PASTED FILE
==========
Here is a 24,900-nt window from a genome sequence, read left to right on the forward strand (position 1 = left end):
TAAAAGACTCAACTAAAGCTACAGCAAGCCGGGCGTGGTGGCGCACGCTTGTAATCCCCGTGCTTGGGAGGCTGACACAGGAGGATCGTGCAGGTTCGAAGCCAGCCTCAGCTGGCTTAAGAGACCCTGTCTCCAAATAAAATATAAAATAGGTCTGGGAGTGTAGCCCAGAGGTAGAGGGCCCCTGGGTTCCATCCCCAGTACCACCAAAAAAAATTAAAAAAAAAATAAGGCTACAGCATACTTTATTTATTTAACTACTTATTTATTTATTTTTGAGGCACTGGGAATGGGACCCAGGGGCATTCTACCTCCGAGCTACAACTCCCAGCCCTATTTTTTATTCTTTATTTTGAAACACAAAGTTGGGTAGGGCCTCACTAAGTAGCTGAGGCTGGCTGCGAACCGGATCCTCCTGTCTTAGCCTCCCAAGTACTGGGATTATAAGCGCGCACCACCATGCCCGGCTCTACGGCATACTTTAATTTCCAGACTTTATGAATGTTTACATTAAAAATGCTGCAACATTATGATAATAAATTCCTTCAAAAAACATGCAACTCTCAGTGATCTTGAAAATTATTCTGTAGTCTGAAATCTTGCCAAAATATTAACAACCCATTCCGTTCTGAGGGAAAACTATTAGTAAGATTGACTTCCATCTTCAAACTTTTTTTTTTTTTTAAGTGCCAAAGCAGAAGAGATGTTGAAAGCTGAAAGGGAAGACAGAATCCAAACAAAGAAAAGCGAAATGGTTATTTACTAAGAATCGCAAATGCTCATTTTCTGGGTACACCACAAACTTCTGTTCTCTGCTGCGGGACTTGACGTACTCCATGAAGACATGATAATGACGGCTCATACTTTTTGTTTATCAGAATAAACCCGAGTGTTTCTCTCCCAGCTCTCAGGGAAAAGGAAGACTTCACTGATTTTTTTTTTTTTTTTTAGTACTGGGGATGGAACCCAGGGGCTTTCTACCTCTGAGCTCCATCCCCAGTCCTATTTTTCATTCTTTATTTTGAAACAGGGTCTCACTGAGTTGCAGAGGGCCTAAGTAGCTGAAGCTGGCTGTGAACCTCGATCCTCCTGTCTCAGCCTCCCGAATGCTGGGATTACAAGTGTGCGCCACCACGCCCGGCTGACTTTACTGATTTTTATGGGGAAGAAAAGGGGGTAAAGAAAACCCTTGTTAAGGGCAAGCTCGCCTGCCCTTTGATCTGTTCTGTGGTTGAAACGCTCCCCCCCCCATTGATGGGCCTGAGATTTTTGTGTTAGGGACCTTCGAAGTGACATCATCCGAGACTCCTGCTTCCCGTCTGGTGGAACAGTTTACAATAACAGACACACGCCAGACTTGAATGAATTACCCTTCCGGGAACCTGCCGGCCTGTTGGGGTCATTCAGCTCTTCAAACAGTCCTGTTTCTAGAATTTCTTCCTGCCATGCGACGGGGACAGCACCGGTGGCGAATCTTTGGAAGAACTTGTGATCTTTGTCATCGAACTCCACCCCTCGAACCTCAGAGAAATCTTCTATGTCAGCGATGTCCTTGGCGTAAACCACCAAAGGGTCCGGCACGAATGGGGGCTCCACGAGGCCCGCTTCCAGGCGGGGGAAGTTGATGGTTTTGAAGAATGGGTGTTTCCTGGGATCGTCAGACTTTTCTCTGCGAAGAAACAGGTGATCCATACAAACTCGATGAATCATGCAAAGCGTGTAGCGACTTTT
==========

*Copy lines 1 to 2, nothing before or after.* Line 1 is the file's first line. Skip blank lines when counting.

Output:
Here is a 24,900-nt window from a genome sequence, read left to right on the forward strand (position 1 = left end):
TAAAAGACTCAACTAAAGCTACAGCAAGCCGGGCGTGGTGGCGCACGCTTGTAATCCCCGTGCTTGGGAGGCTGACACAGGAGGATCGTGCAGGTTCGAAGCCAGCCTCAGCTGGCTTAAGAGACCCTGTCTCCAAATAAAATATAAAATAGGTCTGGGAGTGTAGCCCAGAGGTAGAGGGCCCCTGGGTTCCATCCCCAGTACCACCAAAAAAAATTAAAAAAAAAATAAGGCTACAGCATACTTTATTTATTTAACTACTTATTTATTTATTTTTGAGGCACTGGGAATGGGACCCAGGGGCATTCTACCTCCGAGCTACAACTCCCAGCCCTATTTTTTATTCTTTATTTTGAAACACAAAGTTGGGTAGGGCCTCACTAAGTAGCTGAGGCTGGCTGCGAACCGGATCCTCCTGTCTTAGCCTCCCAAGTACTGGGATTATAAGCGCGCACCACCATGCCCGGCTCTACGGCATACTTTAATTTCCAGACTTTATGAATGTTTACATTAAAAATGCTGCAACATTATGATAATAAATTCCTTCAAAAAACATGCAACTCTCAGTGATCTTGAAAATTATTCTGTAGTCTGAAATCTTGCCAAAATATTAACAACCCATTCCGTTCTGAGGGAAAACTATTAGTAAGATTGACTTCCATCTTCAAACTTTTTTTTTTTTTTAAGTGCCAAAGCAGAAGAGATGTTGAAAGCTGAAAGGGAAGACAGAATCCAAACAAAGAAAAGCGAAATGGTTATTTACTAAGAATCGCAAATGCTCATTTTCTGGGTACACCACAAACTTCTGTTCTCTGCTGCGGGACTTGACGTACTCCATGAAGACATGATAATGACGGCTCATACTTTTTGTTTATCAGAATAAACCCGAGTGTTTCTCTCCCAGCTCTCAGGGAAAAGGAAGACTTCACTGATTTTTTTTTTTTTTTTTAGTACTGGGGATGGAACCCAGGGGCTTTCTACCTCTGAGCTCCATCCCCAGTCCTATTTTTCATTCTTTATTTTGAAACAGGGTCTCACTGAGTTGCAGAGGGCCTAAGTAGCTGAAGCTGGCTGTGAACCTCGATCCTCCTGTCTCAGCCTCCCGAATGCTGGGATTACAAGTGTGCGCCACCACGCCCGGCTGACTTTACTGATTTTTATGGGGAAGAAAAGGGGGTAAAGAAAACCCTTGTTAAGGGCAAGCTCGCCTGCCCTTTGATCTGTTCTGTGGTTGAAACGCTCCCCCCCCCATTGATGGGCCTGAGATTTTTGTGTTAGGGACCTTCGAAGTGACATCATCCGAGACTCCTGCTTCCCGTCTGGTGGAACAGTTTACAATAACAGACACACGCCAGACTTGAATGAATTACCCTTCCGGGAACCTGCCGGCCTGTTGGGGTCATTCAGCTCTTCAAACAGTCCTGTTTCTAGAATTTCTTCCTGCCATGCGACGGGGACAGCACCGGTGGCGAATCTTTGGAAGAACTTGTGATCTTTGTCATCGAACTCCACCCCTCGAACCTCAGAGAAATCTTCTATGTCAGCGATGTCCTTGGCGTAAACCACCAAAGGGTCCGGCACGAATGGGGGCTCCACGAGGCCCGCTTCCAGGCGGGGGAAGTTGATGGTTTTGAAGAATGGGTGTTTCCTGGGATCGTCAGACTTTTCTCTGCGAAGAAACAGGTGATCCATACAAACTCGATGAATCATGCAAAGCGTGTAGCGACTTTT